Sisyphian Cycles: A Meditation between Philosophy and Fiction
For Albert Camus, the noted existentialist, Sisyphus is the absurd hero who is condemned to roll a boulder up a hill only to let it fall. Then he is forced to repeat the action again for all of eternity. This was his punishment for stealing secrets from the gods. Sisyphus is the absurd hero, because he has both the audacity to steal from the gods and the impotence of a eternity of useless toil. Camus feels that these traits concisely represent the human condition, one of willing and surrendering. In my stories, I found myself tracing these lines of characters that embrace this absurdity. The creative process for writing these works started first with a philosophical idea or concept and then moved to an image or a scene. Maurice Merleau-Ponty would call this the cogito (I think) before the percipio (I percieve). Some of these writings such as 'What I Mean by Fat (Dialogue on Bad Faith)" and "Causality No More" attempt an interpretation of a philosophical ideal. Others are more playful with the reciprocity between fiction and philosophy. The poems "Stillborn" and "Egon Schele's Hands" deal with Sartre and Merleau-Ponty's views of sexuality. "Viscosity" pertains to Gestalt reasoning, and "The Alarm Clock" is a both Cartesian and existentialist. When you are reading these works please keep in mind that they are not intended to be philosophical tracts, rather they are fictional writings inspired by philosophical ideas.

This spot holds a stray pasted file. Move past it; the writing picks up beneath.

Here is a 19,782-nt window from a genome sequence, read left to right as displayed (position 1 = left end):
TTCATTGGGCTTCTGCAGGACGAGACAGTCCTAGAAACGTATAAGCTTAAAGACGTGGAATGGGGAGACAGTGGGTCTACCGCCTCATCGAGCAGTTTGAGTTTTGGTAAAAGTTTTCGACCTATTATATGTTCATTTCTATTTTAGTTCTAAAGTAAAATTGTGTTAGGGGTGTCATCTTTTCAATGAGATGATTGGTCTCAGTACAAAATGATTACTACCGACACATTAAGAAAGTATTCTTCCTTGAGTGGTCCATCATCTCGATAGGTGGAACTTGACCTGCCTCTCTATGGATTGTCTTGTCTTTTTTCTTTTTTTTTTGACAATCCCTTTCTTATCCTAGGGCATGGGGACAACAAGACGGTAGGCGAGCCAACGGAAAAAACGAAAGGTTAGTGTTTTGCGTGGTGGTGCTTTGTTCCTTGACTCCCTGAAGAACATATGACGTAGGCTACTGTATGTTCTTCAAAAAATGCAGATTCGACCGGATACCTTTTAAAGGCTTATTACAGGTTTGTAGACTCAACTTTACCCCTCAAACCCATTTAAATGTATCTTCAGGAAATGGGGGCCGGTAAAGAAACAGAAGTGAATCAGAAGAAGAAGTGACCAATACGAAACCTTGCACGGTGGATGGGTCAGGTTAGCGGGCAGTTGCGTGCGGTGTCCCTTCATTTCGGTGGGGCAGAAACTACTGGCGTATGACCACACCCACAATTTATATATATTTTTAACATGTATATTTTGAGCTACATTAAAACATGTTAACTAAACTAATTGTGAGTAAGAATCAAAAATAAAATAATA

iv, 30 p.
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